During the presidency of John Adams, Thomas Jefferson rose to become one of Adam’s chief opponents. Jefferson, the VP, was the de facto leader of the Republican opposition. It was a time where politicians were demonized more so than we do our pols today. The major difference being that the media was split equally between the Federalists and Republicans.
When Thomas Jefferson was revealed to be the author of a letter, degrading President John Adams’s earlier pamphlet. The letter called the opinions previously espoused by Adams “the political heresies that have sprung among us” among other things. A series of letters in response were published in Boston’s Columbian Centinelunder the pen name “Publicola.”
Publicola, was none other than the able Federalist and son of the President, John Quincy Adams rising to his father’s defense. He called Jefferson out for his demonization of those he disagreed with in calling those opinions “heresy.”
I am somehat at a loss to determine what this very respectable gentlemen means by political heresies. Does he consider this pamphlet of Mr Paine’s as a canonical book of poitical scripture As containing the true doctrine of popular infallibility from which it would be heretical to depart in one single point? …. I have always understood sir, that the citizens of these states were possessed of a full and entire freedom of opinion upon all subjects ….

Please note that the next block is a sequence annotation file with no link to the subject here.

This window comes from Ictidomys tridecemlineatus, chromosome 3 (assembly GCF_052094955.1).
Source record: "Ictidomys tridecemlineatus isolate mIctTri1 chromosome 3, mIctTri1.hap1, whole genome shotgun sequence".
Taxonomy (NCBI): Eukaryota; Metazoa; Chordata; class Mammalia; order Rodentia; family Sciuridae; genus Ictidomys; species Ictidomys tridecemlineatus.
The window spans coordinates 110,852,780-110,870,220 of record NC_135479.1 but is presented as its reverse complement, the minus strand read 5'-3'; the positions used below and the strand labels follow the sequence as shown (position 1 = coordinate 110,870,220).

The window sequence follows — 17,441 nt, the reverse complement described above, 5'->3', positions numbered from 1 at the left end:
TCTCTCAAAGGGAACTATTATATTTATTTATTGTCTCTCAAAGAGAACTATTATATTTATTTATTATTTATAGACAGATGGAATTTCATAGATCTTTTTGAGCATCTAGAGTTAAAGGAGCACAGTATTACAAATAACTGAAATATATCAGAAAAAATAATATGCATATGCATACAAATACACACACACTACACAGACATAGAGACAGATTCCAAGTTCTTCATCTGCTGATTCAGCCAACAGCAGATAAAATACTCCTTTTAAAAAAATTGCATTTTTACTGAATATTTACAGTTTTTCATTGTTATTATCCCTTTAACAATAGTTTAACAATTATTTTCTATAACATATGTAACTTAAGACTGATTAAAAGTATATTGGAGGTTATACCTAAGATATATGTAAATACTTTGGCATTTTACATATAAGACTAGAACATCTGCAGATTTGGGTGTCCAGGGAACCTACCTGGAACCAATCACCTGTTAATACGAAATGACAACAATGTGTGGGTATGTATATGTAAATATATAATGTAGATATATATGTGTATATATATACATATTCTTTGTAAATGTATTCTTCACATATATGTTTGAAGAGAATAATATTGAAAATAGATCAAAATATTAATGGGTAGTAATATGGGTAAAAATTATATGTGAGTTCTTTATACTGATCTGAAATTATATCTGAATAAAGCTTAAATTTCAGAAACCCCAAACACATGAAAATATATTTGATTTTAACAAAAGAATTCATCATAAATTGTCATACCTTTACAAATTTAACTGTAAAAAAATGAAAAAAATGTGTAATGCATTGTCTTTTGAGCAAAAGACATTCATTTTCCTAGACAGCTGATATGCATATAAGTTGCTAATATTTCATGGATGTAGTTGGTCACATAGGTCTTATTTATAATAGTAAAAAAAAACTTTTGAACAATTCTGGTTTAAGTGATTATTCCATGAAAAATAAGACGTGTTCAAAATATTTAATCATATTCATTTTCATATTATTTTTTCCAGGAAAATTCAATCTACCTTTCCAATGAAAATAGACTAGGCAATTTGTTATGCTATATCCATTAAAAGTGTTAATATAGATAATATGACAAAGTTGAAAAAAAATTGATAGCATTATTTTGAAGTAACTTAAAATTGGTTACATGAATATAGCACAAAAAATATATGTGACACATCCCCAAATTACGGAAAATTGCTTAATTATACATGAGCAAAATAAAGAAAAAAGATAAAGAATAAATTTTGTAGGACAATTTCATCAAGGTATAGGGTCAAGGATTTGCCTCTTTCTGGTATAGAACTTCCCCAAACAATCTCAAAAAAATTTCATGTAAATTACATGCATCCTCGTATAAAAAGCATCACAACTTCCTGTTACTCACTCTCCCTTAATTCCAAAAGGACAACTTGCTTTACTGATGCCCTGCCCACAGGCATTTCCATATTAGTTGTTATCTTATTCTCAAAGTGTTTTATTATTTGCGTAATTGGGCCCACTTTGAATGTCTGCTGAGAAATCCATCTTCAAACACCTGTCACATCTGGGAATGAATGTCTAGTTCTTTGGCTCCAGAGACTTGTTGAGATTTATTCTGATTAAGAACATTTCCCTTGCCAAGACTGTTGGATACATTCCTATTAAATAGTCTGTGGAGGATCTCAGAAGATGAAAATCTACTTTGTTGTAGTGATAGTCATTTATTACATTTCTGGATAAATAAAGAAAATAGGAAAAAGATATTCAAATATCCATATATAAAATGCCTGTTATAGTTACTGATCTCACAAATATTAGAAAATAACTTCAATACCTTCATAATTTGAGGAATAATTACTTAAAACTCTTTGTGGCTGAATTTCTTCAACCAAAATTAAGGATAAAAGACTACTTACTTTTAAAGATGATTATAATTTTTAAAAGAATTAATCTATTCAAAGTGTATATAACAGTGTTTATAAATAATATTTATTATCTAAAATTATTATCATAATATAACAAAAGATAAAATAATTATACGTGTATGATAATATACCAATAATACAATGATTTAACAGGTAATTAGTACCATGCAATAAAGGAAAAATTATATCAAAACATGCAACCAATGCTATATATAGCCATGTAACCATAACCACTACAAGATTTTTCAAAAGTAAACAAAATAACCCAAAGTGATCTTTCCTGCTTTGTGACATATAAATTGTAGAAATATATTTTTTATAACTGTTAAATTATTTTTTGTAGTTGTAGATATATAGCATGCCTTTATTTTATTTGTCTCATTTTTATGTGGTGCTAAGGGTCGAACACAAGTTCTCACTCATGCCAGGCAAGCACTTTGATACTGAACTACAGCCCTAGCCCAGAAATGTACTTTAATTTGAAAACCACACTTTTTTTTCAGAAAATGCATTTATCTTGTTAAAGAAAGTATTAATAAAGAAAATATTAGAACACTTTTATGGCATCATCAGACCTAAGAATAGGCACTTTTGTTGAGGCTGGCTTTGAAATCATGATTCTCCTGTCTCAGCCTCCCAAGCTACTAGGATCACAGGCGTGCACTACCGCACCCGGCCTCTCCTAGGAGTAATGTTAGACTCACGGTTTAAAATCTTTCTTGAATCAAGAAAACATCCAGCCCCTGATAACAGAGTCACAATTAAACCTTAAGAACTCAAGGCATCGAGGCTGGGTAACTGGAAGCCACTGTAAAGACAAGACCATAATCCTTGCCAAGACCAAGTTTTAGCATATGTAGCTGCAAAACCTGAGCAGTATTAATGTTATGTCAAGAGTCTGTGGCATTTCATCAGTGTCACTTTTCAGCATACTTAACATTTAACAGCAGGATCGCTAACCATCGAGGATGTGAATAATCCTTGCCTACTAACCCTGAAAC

Adams went on to make the case that the men could disagree without demonizing one another through Biblical language. It is interestingly relevant today. Republicans made good use of this in 2010. 2012 is the Democrat year. A recent study showed that while Romney was attacking Obama almost exclusively on policy, Obama was attacking Romney personally.
Whether it be Romney’s personal character being called into question through his religion, his tax returns, his tax accounts or his business practices — Obama has been deeply personal. It is noticeable because Obama is different. Or, he was suppossed to be. But he could learn something from John Quincy Adams’ words. You can disagree without demonizing.